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Obama Proposes Sweeping Consumer Protection Plan

A new Consumer Financial Protection Agency was proposed by President Barack Obama on Wednesday, as part of a sweeping plan to upgrade “an outdated system of financial regulation” that failed to prevent the nation’s financial crisis.

This new agency, which Obama said would be “charged with looking out for ordinary citizens,” would have broad authority to regulate financial products such as credit cards and mortgages and ensure their terms are fair and easy to understand, with no hidden twists that could leave unwary consumers over their heads financially.

If Obama’s huge financial reform package is approved by Congress, which the president said he hopes will occur by year’s end, the Consumer Financial Protection Agency could ban “unfair terms and practices” and punish companies for violations with fines and penalties. But the consumer agency and other parts of the overhaul package face strong opposition by major industry groups and by some in Congress.

The centerpiece of the Obama plan—and the most controversial part—is giving the Federal Reserve broad new powers to supervise any firm that could pose a threat to the nation’s financial stability, even those firms that do not own banks. Many in Congress are wary of giving the largely independent Fed such sweeping powers.

The Obama plan would also create a top-level Financial Services Oversight Council to watch out for emerging risks. It would strengthen regulation in several segments of the financial industry that are blamed for causing the current crisis, including private hedge funds, credit rating agencies and exotic securities such as derivatives. And it would seek to coordinate worldwide regulation of international financial practices.

The consumer agency is based on an idea by Elizabeth Warren, the Harvard Law School professor and consumer advocate who chairs the congressional panel overseeing the $700 billion banking bailout.

“The Consumer Financial Protection Agency could have prevented the current economic crisis by taking excessive risk out of the system,” Warren told Bulletin Today after Obama’s White House briefing. “Now, it can help end this crisis and prevent future ones. A new consumer agency can fix the broken credit market by increasing transparency and information available to consumers, reducing the spread of dangerous and deceptive products, and making room for positive innovation.”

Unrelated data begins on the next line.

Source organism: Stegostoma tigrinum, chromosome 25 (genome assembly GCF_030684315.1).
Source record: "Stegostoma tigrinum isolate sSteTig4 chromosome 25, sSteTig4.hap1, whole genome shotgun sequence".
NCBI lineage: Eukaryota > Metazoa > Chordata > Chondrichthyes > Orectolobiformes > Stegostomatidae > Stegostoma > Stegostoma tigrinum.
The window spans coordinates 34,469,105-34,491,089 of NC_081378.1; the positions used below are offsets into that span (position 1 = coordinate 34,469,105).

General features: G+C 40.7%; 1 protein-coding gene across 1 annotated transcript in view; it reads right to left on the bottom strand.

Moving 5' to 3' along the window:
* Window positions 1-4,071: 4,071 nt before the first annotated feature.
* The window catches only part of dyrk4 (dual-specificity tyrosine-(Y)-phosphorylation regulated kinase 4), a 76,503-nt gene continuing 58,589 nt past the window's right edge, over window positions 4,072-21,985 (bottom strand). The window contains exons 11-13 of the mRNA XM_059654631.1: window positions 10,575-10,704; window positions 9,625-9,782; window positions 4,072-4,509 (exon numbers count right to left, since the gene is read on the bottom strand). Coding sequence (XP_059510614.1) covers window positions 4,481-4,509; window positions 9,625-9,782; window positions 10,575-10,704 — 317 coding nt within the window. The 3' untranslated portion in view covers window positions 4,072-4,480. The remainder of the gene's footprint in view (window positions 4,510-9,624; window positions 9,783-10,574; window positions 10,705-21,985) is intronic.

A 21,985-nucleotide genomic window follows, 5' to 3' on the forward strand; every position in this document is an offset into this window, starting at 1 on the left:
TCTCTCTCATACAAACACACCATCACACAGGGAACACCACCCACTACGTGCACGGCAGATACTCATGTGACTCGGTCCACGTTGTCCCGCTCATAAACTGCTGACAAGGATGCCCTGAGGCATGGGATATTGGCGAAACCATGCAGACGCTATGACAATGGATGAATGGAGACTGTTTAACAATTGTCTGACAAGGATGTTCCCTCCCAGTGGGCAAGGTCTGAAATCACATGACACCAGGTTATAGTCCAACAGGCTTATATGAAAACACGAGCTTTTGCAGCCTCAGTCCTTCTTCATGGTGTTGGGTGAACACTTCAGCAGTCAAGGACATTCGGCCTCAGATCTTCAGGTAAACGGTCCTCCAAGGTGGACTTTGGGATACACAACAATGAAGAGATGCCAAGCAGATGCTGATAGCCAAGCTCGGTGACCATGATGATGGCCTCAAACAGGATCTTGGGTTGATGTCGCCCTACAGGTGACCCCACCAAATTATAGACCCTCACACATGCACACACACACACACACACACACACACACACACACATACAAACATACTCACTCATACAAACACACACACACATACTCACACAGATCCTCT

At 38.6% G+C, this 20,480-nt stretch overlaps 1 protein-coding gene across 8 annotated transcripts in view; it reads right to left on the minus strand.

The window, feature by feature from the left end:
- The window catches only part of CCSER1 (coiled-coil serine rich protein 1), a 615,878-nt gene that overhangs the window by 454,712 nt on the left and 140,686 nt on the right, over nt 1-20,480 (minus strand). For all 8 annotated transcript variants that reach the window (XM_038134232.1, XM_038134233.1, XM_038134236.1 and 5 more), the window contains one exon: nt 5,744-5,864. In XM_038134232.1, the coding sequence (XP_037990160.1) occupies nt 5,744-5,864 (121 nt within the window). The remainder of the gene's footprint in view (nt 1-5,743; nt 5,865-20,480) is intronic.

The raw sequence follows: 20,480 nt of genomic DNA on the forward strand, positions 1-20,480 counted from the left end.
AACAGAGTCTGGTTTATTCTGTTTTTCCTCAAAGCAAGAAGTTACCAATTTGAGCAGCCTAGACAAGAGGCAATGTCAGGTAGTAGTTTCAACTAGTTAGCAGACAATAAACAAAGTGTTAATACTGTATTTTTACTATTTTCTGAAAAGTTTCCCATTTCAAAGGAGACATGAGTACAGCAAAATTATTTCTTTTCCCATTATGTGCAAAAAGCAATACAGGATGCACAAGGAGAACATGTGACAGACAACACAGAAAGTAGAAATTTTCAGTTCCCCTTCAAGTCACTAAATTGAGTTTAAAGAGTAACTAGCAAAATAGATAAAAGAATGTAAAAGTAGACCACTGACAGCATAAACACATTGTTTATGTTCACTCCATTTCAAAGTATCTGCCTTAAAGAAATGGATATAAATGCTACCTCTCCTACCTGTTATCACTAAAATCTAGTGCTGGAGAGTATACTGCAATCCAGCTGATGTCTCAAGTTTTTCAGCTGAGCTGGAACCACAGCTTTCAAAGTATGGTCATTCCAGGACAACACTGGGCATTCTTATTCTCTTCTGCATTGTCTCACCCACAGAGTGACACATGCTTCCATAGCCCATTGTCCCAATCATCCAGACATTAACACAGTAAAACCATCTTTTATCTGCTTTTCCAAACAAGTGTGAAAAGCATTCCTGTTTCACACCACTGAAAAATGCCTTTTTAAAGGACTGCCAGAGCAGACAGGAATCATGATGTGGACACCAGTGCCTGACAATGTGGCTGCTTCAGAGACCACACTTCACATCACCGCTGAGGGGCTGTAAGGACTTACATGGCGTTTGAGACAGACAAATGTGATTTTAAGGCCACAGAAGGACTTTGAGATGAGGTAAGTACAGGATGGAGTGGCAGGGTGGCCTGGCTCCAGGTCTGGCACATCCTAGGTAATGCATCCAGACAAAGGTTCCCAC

In March, Sen. Dick Durbin, D-Ill., introduced legislation to create such a regulatory agency. The leaders of two key committees told reporters on Capitol Hill Wednesday they would take quick action on Obama’s overall proposal.

“We’ll have it done this year,” said Sen. Chris Dodd, D-Conn., head of the Senate Banking Committee.

“I’m fairly optimistic that we’re going to have a product that looks a lot like what the president wants on his desk by the end of the year,” agreed Rep. Barney Frank, D-Mass., chairman of the House Financial Services Committee.

But Republicans have already signaled opposition. “I think it’s just going to be too big of a foot on an industry that already is having financial problems,” House Minority Leader John Boehner, R-Ohio, said Wednesday on ABC’s Good Morning America.

The notion of a new consumer protection agency was also criticized by the American Bankers Association.

“Reform of financial regulation is needed,” Edward L. Yingling, president and CEO of the trade group representing many major lenders, said in a statement to Bulletin Today. “There is a broad consensus to move forward on key areas relating to systemic risk regulation, the resolution of systemically risky firms, and filling gaps in the regulation of the shadow banking system. The inclusion of the highly controversial Consumer Financial Protection Agency will undermine chances of enactment of needed reform.”

In his briefing, Obama said the agency was needed to protect the Americans against practices that led to the current recession, which he characterized as “a culture of irresponsibility.”

“There are retirees who lost much of their life savings,” said Obama. “Millions of Americans who have worked hard and behaved responsibly have seen their life dreams eroded by the irresponsibility of others and the failure of their government to provide adequate oversight.”

The Treasury Department issued an 88-page white paper detailing Obama’s proposal.

Sid Kirchheimer writes about consumer issues for AARP Bulletin Today.

 

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